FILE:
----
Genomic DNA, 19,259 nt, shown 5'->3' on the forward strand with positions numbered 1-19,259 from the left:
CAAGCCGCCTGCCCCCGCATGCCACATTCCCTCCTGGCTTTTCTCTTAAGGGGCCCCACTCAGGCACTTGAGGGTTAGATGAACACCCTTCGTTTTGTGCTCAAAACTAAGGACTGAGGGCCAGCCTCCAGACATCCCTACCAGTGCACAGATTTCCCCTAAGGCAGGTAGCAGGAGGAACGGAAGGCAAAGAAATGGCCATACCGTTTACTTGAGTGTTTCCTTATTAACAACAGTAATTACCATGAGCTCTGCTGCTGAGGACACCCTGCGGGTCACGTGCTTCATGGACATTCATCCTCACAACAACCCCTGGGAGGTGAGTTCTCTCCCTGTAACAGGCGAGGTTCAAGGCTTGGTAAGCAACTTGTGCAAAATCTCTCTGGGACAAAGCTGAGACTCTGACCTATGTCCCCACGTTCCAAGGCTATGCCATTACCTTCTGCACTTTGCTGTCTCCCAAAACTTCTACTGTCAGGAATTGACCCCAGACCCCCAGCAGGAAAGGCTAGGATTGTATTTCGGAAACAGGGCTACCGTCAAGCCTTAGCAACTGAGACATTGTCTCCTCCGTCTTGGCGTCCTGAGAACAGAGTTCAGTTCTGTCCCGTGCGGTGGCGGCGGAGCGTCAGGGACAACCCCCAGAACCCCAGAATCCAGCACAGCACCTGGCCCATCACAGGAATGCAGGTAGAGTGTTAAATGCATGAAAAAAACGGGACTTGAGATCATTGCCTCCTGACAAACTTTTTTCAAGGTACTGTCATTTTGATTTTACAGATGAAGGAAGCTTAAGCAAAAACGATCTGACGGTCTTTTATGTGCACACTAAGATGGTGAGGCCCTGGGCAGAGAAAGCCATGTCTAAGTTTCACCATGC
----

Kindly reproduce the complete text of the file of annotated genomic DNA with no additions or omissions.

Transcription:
Genomic DNA, 19,259 nt, shown 5'->3' on the forward strand with positions numbered 1-19,259 from the left:
CAAGCCGCCTGCCCCCGCATGCCACATTCCCTCCTGGCTTTTCTCTTAAGGGGCCCCACTCAGGCACTTGAGGGTTAGATGAACACCCTTCGTTTTGTGCTCAAAACTAAGGACTGAGGGCCAGCCTCCAGACATCCCTACCAGTGCACAGATTTCCCCTAAGGCAGGTAGCAGGAGGAACGGAAGGCAAAGAAATGGCCATACCGTTTACTTGAGTGTTTCCTTATTAACAACAGTAATTACCATGAGCTCTGCTGCTGAGGACACCCTGCGGGTCACGTGCTTCATGGACATTCATCCTCACAACAACCCCTGGGAGGTGAGTTCTCTCCCTGTAACAGGCGAGGTTCAAGGCTTGGTAAGCAACTTGTGCAAAATCTCTCTGGGACAAAGCTGAGACTCTGACCTATGTCCCCACGTTCCAAGGCTATGCCATTACCTTCTGCACTTTGCTGTCTCCCAAAACTTCTACTGTCAGGAATTGACCCCAGACCCCCAGCAGGAAAGGCTAGGATTGTATTTCGGAAACAGGGCTACCGTCAAGCCTTAGCAACTGAGACATTGTCTCCTCCGTCTTGGCGTCCTGAGAACAGAGTTCAGTTCTGTCCCGTGCGGTGGCGGCGGAGCGTCAGGGACAACCCCCAGAACCCCAGAATCCAGCACAGCACCTGGCCCATCACAGGAATGCAGGTAGAGTGTTAAATGCATGAAAAAAACGGGACTTGAGATCATTGCCTCCTGACAAACTTTTTTCAAGGTACTGTCATTTTGATTTTACAGATGAAGGAAGCTTAAGCAAAAACGATCTGACGGTCTTTTATGTGCACACTAAGATGGTGAGGCCCTGGGCAGAGAAAGCCATGTCTAAGTTTCACCATGC